Gov. Jerry Brown got an interesting award this week from an organization called the Information Technology & Innovative Foundation, which awarded Brown one of its annual "Luddite Awards"
for his veto this year of a proposed bill that would have put radio frequency identification chips (RFIDs) on California driver's licenses.
The ITIF isn't just some pro-technology organization that loves its gadgets and techno-geegaws. it's a K Street firm in Washington D.C. that recently hosted the likes of Bruce Mehlman as a speaker, and lists him on their webpage as an "unaffiliated expert." Mehlman is a top Washington lobbyist and a former commerce official in the George W. Bush Administration—which lobbied hard for RFIDs when it was in power.
Mehlman also worked for Cisco as the tech giant's lead Republican lobbyist and, according to a dummy sheet from ITIF that highlighted his recent appearance, represented the Silicon Valley firm before congress, federal agencies and the executive branch. Cisco is up to its all-seeing-eyeballs in the RFID industry
; it has provided the tracking technology to support RFIDs in places as far-flung as India.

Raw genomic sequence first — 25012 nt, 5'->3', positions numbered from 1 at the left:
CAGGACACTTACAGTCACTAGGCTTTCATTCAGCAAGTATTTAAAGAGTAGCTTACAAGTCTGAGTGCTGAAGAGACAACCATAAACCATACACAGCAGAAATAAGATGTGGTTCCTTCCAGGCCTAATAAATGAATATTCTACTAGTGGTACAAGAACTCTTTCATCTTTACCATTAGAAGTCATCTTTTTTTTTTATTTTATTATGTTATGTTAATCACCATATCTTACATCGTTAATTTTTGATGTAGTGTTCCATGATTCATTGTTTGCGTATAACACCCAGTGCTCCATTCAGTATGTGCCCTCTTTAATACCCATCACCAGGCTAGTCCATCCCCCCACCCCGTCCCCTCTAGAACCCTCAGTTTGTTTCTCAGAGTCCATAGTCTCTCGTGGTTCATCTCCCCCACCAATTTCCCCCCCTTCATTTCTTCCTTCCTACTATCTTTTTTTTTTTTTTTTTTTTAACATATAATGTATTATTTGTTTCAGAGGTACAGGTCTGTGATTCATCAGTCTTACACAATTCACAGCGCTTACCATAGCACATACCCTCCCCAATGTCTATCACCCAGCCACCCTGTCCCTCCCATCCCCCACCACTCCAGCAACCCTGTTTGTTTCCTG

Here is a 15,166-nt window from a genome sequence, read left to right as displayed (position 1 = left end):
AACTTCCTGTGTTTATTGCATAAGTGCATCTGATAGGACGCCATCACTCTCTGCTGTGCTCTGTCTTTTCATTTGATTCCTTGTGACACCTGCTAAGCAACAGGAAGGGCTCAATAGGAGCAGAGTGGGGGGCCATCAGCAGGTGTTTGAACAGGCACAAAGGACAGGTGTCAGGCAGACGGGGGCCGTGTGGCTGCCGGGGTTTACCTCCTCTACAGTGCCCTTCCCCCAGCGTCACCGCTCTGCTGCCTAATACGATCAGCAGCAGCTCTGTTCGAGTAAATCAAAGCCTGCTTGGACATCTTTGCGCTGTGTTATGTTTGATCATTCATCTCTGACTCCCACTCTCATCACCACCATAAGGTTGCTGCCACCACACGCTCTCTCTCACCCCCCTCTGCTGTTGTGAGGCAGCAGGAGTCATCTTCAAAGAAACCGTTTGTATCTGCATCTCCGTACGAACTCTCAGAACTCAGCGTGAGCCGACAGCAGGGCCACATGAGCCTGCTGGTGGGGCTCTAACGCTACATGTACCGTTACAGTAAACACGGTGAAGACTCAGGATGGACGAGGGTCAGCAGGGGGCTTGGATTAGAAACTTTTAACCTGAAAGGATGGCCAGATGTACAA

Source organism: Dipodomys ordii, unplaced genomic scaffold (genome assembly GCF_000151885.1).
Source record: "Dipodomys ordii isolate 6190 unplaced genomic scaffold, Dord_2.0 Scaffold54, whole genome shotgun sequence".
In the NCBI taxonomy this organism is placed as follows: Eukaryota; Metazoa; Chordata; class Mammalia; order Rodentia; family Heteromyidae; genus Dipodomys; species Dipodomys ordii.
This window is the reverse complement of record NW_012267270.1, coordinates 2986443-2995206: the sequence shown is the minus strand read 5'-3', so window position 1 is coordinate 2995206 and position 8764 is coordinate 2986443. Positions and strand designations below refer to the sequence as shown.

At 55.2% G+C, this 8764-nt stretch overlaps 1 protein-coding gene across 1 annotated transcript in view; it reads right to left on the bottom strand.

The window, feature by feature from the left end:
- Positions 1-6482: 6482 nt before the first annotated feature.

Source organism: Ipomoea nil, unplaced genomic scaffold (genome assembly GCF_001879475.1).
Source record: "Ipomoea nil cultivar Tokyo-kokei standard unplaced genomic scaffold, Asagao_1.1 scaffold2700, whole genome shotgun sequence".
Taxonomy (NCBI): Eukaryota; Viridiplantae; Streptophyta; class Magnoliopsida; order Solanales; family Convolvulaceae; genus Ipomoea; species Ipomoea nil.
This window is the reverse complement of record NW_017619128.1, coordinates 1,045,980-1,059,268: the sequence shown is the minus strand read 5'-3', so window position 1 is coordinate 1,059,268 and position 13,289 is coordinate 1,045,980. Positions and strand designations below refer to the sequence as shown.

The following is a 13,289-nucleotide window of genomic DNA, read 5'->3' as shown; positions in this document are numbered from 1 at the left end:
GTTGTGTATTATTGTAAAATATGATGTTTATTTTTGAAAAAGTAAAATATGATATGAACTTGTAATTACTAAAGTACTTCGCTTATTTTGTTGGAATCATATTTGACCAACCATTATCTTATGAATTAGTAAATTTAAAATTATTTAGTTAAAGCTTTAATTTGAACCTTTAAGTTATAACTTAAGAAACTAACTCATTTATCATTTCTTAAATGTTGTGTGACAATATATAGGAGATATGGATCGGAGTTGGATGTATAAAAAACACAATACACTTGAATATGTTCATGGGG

The ITIF dismissed as overstated the privacy concerns that drove Brown to veto the RFID bill last year, even as privacy proponents blasted a bill that would have forced Californians to agree to have unencrypted computer chips embedded into their driver's licenses. The ITIF list of winners gave some insight into the sensibilities of the firm. It made chum of the America-hating linguist Noam Chomsky for advocating a ban on "killer robots," while slamming all of Europe and China for not going the way of Uber and Lyft and "choosing taxi drivers over car-sharing passengers." And the ITIF gave an award to the Center for Food Safety for fighting genetically "improved" food.
The RFID bill Brown vetoed followed on a Department of Homeland Security push for the technology 10 years ago. But the same problems that plagued RFIDs then are still in play, wrote Kevin Baker
of the Northern California branch of the American Civil Liberties Union, in a blistering online takedown of the bill as it wended its way to Brown's desk.
"Experts warned that this technology was insecure ten years ago, when DHS under President Bush first introduced the licenses," wrote Baker. "Back then, DHS admitted that the personal information stored in these chips could be read from a distance of up to 30 feet. In fact, a security researcher built a reader with $250 in spare parts, drove around downtown San Francisco, and proved how easy it is to read and copy these documents—without anyone ever knowing or even suspecting their information was being skimmed. Sound creepy? That’s because it is. This technology is a dream come true for identity thieves and stalkers, and a civil liberties nightmare for Californians concerned about government intrusion and tracking."